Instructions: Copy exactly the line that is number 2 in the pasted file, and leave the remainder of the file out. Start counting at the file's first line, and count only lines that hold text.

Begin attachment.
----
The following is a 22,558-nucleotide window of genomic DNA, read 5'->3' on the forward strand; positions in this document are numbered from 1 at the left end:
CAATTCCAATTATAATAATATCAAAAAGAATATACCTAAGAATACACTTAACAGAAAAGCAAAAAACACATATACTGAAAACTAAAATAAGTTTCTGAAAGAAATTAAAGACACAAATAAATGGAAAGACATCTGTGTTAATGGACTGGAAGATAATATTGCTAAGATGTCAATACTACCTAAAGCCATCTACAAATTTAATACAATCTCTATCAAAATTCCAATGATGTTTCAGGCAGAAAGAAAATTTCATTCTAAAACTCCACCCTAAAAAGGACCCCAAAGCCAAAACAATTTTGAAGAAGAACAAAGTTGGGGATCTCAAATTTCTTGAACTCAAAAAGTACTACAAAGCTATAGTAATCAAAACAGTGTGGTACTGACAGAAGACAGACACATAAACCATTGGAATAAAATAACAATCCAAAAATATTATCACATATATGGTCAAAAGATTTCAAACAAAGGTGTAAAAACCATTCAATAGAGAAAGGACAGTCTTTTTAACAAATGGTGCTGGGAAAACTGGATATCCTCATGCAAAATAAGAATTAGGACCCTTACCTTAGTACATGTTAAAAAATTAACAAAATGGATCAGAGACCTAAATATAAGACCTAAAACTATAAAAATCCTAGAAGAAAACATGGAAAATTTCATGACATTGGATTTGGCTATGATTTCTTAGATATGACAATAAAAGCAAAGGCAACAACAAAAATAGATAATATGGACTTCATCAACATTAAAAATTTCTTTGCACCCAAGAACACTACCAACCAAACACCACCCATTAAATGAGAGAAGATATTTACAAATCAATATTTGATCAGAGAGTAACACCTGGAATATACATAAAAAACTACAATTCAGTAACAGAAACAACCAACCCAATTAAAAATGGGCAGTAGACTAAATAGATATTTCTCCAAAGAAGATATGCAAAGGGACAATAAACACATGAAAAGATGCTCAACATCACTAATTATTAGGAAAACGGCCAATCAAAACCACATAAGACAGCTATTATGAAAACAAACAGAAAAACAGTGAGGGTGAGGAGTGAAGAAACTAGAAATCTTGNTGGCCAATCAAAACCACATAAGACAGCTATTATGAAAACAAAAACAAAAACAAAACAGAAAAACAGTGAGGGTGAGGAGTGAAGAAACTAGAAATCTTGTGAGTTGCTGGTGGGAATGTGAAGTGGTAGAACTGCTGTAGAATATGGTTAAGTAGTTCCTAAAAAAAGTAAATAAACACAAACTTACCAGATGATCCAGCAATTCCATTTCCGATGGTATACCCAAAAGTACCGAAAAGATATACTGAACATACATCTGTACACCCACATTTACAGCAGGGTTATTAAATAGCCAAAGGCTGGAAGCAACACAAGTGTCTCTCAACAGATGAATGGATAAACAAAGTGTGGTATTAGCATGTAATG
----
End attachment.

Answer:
CAATTCCAATTATAATAATATCAAAAAGAATATACCTAAGAATACACTTAACAGAAAAGCAAAAAACACATATACTGAAAACTAAAATAAGTTTCTGAAAGAAATTAAAGACACAAATAAATGGAAAGACATCTGTGTTAATGGACTGGAAGATAATATTGCTAAGATGTCAATACTACCTAAAGCCATCTACAAATTTAATACAATCTCTATCAAAATTCCAATGATGTTTCAGGCAGAAAGAAAATTTCATTCTAAAACTCCACCCTAAAAAGGACCCCAAAGCCAAAACAATTTTGAAGAAGAACAAAGTTGGGGATCTCAAATTTCTTGAACTCAAAAAGTACTACAAAGCTATAGTAATCAAAACAGTGTGGTACTGACAGAAGACAGACACATAAACCATTGGAATAAAATAACAATCCAAAAATATTATCACATATATGGTCAAAAGATTTCAAACAAAGGTGTAAAAACCATTCAATAGAGAAAGGACAGTCTTTTTAACAAATGGTGCTGGGAAAACTGGATATCCTCATGCAAAATAAGAATTAGGACCCTTACCTTAGTACATGTTAAAAAATTAACAAAATGGATCAGAGACCTAAATATAAGACCTAAAACTATAAAAATCCTAGAAGAAAACATGGAAAATTTCATGACATTGGATTTGGCTATGATTTCTTAGATATGACAATAAAAGCAAAGGCAACAACAAAAATAGATAATATGGACTTCATCAACATTAAAAATTTCTTTGCACCCAAGAACACTACCAACCAAACACCACCCATTAAATGAGAGAAGATATTTACAAATCAATATTTGATCAGAGAGTAACACCTGGAATATACATAAAAAACTACAATTCAGTAACAGAAACAACCAACCCAATTAAAAATGGGCAGTAGACTAAATAGATATTTCTCCAAAGAAGATATGCAAAGGGACAATAAACACATGAAAAGATGCTCAACATCACTAATTATTAGGAAAACGGCCAATCAAAACCACATAAGACAGCTATTATGAAAACAAACAGAAAAACAGTGAGGGTGAGGAGTGAAGAAACTAGAAATCTTGNTGGCCAATCAAAACCACATAAGACAGCTATTATGAAAACAAAAACAAAAACAAAACAGAAAAACAGTGAGGGTGAGGAGTGAAGAAACTAGAAATCTTGTGAGTTGCTGGTGGGAATGTGAAGTGGTAGAACTGCTGTAGAATATGGTTAAGTAGTTCCTAAAAAAAGTAAATAAACACAAACTTACCAGATGATCCAGCAATTCCATTTCCGATGGTATACCCAAAAGTACCGAAAAGATATACTGAACATACATCTGTACACCCACATTTACAGCAGGGTTATTAAATAGCCAAAGGCTGGAAGCAACACAAGTGTCTCTCAACAGATGAATGGATAAACAAAGTGTGGTATTAGCATGTAATG